‘I'm only doing a local project.’
‘What kinds of ethics are there?’
‘Ethics only apply to health projects, right?’
Ethical practice in research is about doing what is possible, while protecting the stakeholders involved in the process (see Chapter 13). Accepted practice prevents researchers from engaging in data collection before receiving ethical approval but the process by which this approval is obtained will vary, depending on your local circumstances. Your own organization may invest responsibility for ethics review in a specific individual, such as a senior or research and development manager, while universities and research centres have formal ethics panels. Some organizations may operate a system of ‘gatekeepers’, with formal ethics boards only handling ‘highrisk’ applications and referrals from ‘lower’ gatekeepers such as departmental ethics committees or individual delegates, e.g. research students’ supervisors.
Even if your proposal doesn't need to go through a local ethical approval process, it is important that it reaches a comparable standard. There must be a clear idea of research purpose (see Chapters 3 and 4), a body of relevant research to draw from (what we know already – see Chapter 6), specified research methods to be used (see Chapters 7 and 8), appropriate research processes and techniques, and a sound prediction of the foreseeable risks and benefits.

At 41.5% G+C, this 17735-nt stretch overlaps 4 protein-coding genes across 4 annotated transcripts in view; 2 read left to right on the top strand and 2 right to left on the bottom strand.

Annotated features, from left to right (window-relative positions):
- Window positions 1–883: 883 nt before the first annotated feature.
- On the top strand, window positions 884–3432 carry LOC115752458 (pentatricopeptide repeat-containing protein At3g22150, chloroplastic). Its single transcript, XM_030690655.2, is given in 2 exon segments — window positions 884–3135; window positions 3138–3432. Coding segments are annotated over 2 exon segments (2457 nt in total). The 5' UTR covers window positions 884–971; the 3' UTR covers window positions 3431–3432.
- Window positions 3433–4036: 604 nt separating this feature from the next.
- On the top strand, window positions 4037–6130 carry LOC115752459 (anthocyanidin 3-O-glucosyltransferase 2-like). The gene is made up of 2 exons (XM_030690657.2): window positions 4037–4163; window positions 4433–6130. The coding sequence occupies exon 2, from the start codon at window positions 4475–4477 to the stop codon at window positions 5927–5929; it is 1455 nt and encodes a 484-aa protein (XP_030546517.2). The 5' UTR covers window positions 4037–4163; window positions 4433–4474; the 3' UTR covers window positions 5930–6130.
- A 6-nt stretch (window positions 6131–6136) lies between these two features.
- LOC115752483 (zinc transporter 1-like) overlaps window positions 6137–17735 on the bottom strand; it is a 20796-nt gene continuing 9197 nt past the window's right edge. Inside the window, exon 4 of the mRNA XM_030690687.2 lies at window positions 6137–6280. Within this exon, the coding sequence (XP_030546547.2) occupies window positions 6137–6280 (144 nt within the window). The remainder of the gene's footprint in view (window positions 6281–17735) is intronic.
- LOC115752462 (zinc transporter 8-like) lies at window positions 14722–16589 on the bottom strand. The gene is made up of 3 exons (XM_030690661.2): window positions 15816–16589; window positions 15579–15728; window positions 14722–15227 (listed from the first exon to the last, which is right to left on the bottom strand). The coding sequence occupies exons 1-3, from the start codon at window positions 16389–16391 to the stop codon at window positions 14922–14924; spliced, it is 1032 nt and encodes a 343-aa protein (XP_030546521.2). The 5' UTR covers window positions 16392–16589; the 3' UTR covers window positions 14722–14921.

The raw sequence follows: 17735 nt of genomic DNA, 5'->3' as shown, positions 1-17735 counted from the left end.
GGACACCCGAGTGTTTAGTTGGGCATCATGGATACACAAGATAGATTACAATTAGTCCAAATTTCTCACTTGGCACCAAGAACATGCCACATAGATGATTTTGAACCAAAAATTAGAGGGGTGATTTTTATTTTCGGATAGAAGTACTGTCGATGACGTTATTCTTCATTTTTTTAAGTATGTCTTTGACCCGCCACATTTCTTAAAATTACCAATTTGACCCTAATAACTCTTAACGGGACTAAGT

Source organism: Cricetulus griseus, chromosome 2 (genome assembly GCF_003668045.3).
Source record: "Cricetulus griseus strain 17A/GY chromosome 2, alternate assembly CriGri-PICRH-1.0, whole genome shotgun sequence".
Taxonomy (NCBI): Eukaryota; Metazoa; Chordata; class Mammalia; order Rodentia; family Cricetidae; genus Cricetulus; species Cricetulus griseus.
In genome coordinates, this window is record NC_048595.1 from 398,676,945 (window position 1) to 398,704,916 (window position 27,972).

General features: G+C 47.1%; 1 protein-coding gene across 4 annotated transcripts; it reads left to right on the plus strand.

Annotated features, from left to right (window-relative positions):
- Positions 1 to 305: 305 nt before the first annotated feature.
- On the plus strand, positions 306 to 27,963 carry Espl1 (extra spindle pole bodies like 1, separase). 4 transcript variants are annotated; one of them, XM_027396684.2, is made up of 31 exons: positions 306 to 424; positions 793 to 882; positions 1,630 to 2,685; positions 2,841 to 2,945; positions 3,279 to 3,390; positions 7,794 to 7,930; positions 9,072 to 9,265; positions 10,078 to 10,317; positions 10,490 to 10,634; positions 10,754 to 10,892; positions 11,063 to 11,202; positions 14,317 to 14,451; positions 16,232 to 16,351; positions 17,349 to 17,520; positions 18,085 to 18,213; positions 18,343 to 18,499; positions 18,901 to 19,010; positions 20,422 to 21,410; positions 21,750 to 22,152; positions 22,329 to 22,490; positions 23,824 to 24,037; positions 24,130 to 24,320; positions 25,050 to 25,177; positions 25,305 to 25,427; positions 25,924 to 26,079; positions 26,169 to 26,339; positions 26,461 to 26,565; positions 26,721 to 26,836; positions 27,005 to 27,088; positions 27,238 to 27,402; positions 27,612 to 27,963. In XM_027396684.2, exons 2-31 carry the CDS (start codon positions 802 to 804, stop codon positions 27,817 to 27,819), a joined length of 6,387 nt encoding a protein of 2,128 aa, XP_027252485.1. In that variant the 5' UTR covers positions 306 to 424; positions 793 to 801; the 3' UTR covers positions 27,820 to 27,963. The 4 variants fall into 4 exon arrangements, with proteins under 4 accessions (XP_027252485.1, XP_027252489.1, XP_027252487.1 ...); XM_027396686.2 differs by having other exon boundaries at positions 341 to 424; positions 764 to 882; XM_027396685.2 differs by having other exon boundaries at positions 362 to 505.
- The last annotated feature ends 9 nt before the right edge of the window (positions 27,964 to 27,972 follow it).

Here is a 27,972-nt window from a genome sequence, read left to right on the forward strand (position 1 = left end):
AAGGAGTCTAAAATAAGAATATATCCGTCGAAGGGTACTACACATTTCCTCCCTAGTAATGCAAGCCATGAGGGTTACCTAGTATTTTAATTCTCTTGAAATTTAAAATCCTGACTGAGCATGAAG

Throughout this chapter, we will call attention to the many and various ethical challenges that may face you as a researcher.
Why are ethics important?
Actual physical and psychological harms to research participants have been well documented over the years, and are of course to be avoided, but less horrific instances of unethical research are often overlooked. Ethical misconduct can take many forms, ranging from plagiarism, fabrication or falsification of data, misrepresentation of findings, to collaborator disputes and errors of judgment.
Ethics are about what is ‘right’ or ‘wrong’ in a given condition, and they are about behaviours and conduct. Robust ethical research practices make for sound, valid and reliable research. Your disciplinary or professional peers must trust your research and, as a researcher, you are responsible for the ethics of your actions and decisions.